Employee Stock Options
Many of our clients are awarded with employee stock options as part of their compensation package. Often recipients of stock option grants do not understand the characteristics of the options they received and do not have a strategy for exercising them.
Nonqualified Stock Options (NSO) vs. Incentive Stock Options (ISO)
Nonqualified Stock Options (NSO) can be granted at a discount to the stock’s market value (strike price). When you exercise the option, the difference between market value and strike price is taxed as ordinary income to you. When you sell the stock from the exercise, the profit is taxed as long-term capital gain if you hold it longer than one year.
Incentive stock options (ISO) qualify for special tax treatment - gains can be taxed at capital gain rates instead of ordinary income rates, which are usually higher. Also, there is no tax liability for receiving the grant or exercising the options. Taxes depend on when you exercise and sell the resulting stock. If you wait to sell your stock until a year after you exercised your ISOs, and this is at least two years after your ISO grant, any profit will be treated as a long-term capital gain. However, if you violate either time period you may end up paying ordinary income taxes on part of the proceeds.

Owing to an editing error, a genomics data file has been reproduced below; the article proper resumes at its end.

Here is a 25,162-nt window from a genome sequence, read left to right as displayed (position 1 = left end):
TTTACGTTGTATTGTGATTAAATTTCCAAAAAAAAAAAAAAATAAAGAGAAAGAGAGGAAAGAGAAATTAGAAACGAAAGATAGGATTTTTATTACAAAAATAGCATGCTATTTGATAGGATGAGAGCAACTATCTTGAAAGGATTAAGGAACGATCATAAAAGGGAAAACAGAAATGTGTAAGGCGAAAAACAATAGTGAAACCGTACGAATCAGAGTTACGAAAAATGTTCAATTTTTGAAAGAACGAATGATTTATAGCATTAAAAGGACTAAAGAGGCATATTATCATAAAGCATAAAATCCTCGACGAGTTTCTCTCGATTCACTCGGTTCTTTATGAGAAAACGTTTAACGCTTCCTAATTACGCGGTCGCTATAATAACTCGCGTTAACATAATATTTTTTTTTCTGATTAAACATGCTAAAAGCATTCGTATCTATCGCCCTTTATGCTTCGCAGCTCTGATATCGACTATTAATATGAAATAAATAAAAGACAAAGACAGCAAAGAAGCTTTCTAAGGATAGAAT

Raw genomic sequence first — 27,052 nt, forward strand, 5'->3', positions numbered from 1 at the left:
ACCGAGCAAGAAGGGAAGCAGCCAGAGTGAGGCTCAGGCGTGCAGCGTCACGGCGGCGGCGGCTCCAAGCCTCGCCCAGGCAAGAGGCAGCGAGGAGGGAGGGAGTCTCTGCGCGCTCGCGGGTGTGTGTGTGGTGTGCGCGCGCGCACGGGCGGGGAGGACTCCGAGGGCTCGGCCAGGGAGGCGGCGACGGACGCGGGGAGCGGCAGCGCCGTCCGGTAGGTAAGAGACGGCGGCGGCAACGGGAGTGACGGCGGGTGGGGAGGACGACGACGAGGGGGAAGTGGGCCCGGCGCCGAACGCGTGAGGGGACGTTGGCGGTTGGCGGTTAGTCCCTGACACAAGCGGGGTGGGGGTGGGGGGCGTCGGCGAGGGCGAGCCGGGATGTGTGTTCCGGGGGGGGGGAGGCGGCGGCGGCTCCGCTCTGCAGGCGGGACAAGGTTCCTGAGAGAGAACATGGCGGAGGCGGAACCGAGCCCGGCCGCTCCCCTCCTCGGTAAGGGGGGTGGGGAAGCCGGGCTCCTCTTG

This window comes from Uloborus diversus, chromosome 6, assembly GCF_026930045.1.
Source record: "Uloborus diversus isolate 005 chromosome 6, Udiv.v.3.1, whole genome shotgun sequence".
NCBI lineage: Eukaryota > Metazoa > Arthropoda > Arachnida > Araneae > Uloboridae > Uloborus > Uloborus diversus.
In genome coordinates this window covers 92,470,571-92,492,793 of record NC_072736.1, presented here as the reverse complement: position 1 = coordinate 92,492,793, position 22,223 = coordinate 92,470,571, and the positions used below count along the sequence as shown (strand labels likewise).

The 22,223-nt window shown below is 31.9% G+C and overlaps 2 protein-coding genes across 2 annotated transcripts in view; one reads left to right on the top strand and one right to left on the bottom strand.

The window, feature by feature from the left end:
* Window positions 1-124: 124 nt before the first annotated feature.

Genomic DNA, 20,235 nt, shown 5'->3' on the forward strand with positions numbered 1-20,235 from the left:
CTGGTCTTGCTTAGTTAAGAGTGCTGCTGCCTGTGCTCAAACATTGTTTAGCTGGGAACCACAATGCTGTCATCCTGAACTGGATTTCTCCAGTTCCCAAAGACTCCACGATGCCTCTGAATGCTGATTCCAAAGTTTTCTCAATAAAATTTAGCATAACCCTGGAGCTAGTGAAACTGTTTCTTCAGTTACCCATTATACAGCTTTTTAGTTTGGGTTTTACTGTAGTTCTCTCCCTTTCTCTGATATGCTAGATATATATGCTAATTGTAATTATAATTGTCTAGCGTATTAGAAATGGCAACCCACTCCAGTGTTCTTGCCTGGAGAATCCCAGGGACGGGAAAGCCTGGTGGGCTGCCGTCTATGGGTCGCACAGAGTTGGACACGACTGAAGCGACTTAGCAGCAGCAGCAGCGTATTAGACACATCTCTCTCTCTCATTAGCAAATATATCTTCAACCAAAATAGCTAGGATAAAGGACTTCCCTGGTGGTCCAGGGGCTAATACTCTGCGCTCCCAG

When to Exercise?
Besides the vesting schedule, here are other factors to consider:
- 2013 income taxes - if congress takes no action, income taxes will revert to the old rates of 15-40%; the long-term capital gain rate will be 20%; and dividends will be taxed at ordinary income tax rates. There will also be a new 3.8% tax on the net investment income and 0.9% Medicare tax on earned income for people who earn over $200,000 (single filing), or $250,000 (joint filing). If you hold NSOs that can be exercised in 2012 or 2013, you may want to exercise in 2012 to accelerate the compensation - and avoid the 0.9% new Medicare tax and possibly higher ordinary income tax rates.
- Company prospects - understand your company’s future potential – both on the upside and downside.
- Volatility of the company stock - if the volatility is low, it is less likely to have spectacular upswings that you would miss out on if you exercised.
- Dividend yield on the company stock - generally speaking, the higher the dividend, the greater the case for exercising. This is because a portion of the upside is already being paid out in the dividend, so there is less price appreciation potential.
- Diversification - look at your overall portfolio; how much of your nest egg is in your company stock?
- Current value (Black-Scholes model) vs. Intrinsic value (current stock price) - you can look at these ratios to determine the risk-reward trade-off of holding the option versus exercising it. The details of this analysis are beyond this post.
Still Not Sure?
You might be saying “that’s a lot of variables to take into consideration, how do I ever come to a decision?”. We are more than happy to sit down with you and go over your stock options. The main thing is to align your exercise strategy with your goals and manage the tax impact.